I need to get out again this coming week, at least once but preferably twice if I can manage it. It is time to take control of my physical self once again and the most pleasant means of doing that is hiking. I think I will stay in the 7–8-mile range again, but want to get back up into double-digits. I think my best last year was 14.6 miles and my lifetime best was over 20 miles in one hike (although that hike really kicked my ass!) This year I hope to get in decent enough shape to do at least one hike per week in the 12-16-mile range, ad maybe a second hike in the 5-8-mile range. I truly hope I can hold to this plan!
The woods was still steeped in its winter sleep, but it was easy to see the restlessness of that sleep. The early season plants are showing signs of waking up, some already poking green shoots out of the ground. The birds and animal are clearly sensing it as well with their increased activity and noise.
Speaking of noise, we are soooooo close to that amazing phenomenon I have written of in the past; the wood frog “explosive breeding”. Yes – explosive breeding. One of the earliest amphibians to begin reproduction in the spring, once the air temperatures start hitting 50dF and the ice begins to melt, the frogs awaken from their hibernation. But truthfully, hibernation is the wrong word. When the winter’s freeze truly set it, much of the body freezes – literally ice crystals in the tissue – and their heart stops beating. They actually go into a state of true suspended animation.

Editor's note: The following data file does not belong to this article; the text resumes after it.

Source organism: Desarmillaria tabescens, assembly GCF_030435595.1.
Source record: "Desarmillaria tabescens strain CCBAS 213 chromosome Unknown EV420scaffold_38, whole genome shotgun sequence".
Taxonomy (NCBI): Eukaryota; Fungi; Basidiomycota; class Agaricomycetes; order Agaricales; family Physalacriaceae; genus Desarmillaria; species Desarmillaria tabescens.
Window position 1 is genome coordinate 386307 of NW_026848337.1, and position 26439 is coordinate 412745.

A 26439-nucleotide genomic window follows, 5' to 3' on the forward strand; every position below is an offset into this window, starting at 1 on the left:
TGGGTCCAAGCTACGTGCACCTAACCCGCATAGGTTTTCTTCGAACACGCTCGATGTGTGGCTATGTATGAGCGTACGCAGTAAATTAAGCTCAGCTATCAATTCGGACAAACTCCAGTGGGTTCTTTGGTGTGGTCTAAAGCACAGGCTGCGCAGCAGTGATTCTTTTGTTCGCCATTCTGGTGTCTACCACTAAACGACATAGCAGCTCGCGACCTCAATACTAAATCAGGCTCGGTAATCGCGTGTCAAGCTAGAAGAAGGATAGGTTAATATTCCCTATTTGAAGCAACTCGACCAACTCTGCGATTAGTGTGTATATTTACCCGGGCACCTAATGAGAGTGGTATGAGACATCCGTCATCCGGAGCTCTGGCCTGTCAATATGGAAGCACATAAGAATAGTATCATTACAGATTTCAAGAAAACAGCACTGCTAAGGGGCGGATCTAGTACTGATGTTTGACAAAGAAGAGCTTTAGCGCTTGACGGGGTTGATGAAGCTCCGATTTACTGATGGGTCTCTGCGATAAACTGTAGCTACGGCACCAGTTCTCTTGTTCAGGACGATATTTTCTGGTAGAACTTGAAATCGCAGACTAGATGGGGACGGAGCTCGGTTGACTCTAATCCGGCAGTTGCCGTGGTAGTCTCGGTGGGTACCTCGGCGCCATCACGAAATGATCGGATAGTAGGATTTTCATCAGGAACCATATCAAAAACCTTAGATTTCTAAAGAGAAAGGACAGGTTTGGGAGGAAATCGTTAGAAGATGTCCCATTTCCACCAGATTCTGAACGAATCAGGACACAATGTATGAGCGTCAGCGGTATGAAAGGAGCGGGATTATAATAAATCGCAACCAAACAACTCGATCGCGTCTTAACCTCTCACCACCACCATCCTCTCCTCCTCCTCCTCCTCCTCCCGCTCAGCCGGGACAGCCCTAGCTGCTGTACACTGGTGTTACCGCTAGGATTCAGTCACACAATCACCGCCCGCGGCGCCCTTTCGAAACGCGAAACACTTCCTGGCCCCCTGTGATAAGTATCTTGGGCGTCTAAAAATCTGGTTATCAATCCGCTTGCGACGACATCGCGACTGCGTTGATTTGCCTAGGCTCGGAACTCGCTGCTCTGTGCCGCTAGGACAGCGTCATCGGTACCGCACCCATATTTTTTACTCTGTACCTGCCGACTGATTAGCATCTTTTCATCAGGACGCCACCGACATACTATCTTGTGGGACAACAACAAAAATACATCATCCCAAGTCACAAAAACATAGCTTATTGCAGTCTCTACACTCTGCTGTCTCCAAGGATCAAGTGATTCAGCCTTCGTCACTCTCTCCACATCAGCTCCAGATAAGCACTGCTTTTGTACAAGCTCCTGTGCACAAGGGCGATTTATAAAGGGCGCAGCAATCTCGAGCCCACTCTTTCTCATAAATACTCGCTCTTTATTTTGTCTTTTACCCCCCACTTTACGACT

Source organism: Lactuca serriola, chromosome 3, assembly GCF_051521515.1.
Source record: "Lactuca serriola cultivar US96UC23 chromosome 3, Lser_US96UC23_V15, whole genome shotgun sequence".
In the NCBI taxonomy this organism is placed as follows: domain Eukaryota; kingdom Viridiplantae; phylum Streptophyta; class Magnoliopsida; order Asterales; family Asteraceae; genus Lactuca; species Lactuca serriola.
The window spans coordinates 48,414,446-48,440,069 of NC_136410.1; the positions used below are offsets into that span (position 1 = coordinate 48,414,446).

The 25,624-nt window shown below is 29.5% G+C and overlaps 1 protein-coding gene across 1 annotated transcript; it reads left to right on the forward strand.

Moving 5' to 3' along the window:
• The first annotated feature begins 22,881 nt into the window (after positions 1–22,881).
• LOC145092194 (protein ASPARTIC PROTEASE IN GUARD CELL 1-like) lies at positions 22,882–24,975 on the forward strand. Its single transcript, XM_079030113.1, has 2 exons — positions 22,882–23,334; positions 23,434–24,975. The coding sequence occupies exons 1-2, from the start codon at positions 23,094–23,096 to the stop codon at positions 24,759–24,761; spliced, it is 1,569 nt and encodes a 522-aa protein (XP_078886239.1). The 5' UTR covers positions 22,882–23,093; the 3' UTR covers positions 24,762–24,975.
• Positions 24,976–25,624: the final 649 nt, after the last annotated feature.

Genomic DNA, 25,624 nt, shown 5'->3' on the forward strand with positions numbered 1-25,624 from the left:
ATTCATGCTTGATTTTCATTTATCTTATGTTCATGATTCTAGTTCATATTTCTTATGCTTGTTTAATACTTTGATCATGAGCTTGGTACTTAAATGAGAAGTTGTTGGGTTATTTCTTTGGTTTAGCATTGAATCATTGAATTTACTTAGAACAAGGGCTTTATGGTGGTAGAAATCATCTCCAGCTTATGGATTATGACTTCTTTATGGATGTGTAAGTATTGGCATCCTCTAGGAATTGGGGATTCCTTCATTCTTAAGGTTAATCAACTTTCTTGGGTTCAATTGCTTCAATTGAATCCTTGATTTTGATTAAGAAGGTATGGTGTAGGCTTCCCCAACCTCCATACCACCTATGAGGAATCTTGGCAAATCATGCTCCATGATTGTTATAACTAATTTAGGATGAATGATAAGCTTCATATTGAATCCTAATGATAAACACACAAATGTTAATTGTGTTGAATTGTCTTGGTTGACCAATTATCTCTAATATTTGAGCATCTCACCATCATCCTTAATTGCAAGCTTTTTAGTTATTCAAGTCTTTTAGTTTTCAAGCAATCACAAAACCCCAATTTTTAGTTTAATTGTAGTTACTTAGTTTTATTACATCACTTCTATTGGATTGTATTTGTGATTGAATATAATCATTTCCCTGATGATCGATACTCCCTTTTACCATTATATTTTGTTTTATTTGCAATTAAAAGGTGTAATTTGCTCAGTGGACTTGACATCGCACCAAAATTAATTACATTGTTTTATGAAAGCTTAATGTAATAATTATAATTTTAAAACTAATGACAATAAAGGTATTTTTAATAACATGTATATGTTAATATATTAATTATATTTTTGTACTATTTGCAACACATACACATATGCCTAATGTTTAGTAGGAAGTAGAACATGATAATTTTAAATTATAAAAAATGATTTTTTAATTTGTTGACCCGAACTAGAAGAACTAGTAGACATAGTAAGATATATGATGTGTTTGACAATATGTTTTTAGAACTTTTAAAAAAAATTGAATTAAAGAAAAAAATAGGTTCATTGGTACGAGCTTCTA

But once those air temps rise and we get some rain, their instincts kick in and they all, I do mean all, begin a migration to find a vernal pool in which to mate. Once there, they emit sounds that are almost impossible to describe. Some descriptions include “chuckling” and others “duck sounds”. But trust me, it is not one here and one there, it is ALL of them, non-stop. I won’t say that it’s deafening, but it is freakishly loud, especially in that you typically only find this deep in the normally silent woods. There are frogs everywhere; thousands, even hundreds of thousands occupying about every square inch of available space.